Number 3: Great news: Underperforming math teacher ... transferred to another school
In the spirit of the 12 Days of Christmas, I'm going to be listing my 12 favorite Write on Nevada posts from 2011. We'll be counting down the top five this week. We love to get your feedback, so please leave your thoughts in the comments. Here's number 3.
Thoughts on this post: Often a story is more powerful than any number or set of statistics. This is one of those stories.
Great news: Underperforming math teacher ... transferred to another school
Dave Berns with the Las Vegas Sun has been writing a series of articles on Chaparral High School. Included in Berns' most recent article was a perfect example of why school must be allowed to fire bad teachers.
Chaparral High School Principal David Wilson refers to math as "the gatekeeper" that determines the success or failure of high school and college students. Those who pass will move on. Those who don't will fail and may be "absolutely, positively" sentenced to a lifetime of weak professional and earnings prospects. Students will have five opportunities to pass the exam. ...So a math teacher isn't able to "meet the academic needs of students" at Chaparral and what happens - instead of being fired, like would happen to individuals in the private sector - he or she gets sent to another school where, presumably, he or she will continue to not adequately "meet the academic needs of students."
The academic and professional stakes are high, and Wilson has pushed the transfer of at least one math teacher since the start of the school year after he concluded that the educator was not able to adequately meet the academic needs of students. [Emphasis added]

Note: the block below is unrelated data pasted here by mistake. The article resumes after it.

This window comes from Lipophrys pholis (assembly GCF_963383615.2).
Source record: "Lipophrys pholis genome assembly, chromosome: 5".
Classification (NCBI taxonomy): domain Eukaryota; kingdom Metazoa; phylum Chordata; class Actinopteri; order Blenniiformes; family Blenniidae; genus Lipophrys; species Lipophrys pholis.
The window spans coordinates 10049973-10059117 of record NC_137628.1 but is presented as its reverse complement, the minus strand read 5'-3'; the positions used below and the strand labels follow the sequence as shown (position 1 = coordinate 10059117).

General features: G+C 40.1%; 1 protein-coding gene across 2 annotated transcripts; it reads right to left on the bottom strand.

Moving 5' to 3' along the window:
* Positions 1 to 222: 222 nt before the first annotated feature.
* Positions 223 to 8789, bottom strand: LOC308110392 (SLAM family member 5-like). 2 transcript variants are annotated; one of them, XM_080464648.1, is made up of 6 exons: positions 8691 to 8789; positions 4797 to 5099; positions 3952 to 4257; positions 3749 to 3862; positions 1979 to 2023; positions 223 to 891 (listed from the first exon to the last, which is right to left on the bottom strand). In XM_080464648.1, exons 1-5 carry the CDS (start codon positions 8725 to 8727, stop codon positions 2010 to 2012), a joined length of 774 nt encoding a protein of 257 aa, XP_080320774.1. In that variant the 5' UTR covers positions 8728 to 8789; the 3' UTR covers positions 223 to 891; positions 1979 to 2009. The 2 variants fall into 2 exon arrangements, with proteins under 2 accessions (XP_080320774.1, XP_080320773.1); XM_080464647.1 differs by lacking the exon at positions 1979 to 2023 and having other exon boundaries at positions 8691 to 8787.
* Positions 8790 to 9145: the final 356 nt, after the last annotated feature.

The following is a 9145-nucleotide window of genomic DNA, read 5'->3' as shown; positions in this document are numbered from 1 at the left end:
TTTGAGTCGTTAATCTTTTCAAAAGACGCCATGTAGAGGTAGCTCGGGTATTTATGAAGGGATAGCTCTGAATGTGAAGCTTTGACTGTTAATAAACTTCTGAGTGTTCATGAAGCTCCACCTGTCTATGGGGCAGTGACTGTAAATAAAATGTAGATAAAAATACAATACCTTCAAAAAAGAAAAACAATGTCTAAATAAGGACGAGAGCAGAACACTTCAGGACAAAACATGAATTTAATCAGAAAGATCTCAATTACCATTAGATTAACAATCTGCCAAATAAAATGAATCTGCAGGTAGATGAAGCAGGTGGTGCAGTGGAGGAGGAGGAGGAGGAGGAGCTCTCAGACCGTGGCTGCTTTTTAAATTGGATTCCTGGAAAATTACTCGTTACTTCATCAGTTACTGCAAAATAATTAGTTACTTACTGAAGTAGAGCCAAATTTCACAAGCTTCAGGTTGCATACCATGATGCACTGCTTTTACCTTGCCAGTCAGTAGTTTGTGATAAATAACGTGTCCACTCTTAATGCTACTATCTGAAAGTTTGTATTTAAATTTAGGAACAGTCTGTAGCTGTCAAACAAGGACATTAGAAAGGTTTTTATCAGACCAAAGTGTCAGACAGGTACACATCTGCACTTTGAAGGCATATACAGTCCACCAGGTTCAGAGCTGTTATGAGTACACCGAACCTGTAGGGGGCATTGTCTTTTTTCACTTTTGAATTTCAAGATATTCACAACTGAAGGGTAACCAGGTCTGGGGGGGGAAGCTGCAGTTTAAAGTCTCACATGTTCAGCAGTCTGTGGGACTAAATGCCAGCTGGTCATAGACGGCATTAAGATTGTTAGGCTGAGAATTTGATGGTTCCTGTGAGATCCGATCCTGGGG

This is outrageous!
Unfortunately, it's also not a one-time occurrence and isn't unique to Nevada. Here's how the movie "Waiting for Superman" describes the "dance of the lemons."
This is why it's so important that schools be allowed to fire bad teachers - the learning of students, including your kids and grandkids, is at stake. And while lawmakers made minor reforms during the 2011 Legislative Session - schools can now fire a bad teacher after three years of poor performance - that's of little comfort to the neighbor kid down the street, who needs an excellent teacher right now, not in three years. (And given the power of the union representing underperforming teachers, it's doubtful how many underperforming teachers will actually be removed.)
Nevada's children deserve better than lemons. To ensure the best educators are teaching our children, teacher tenure should be eliminated.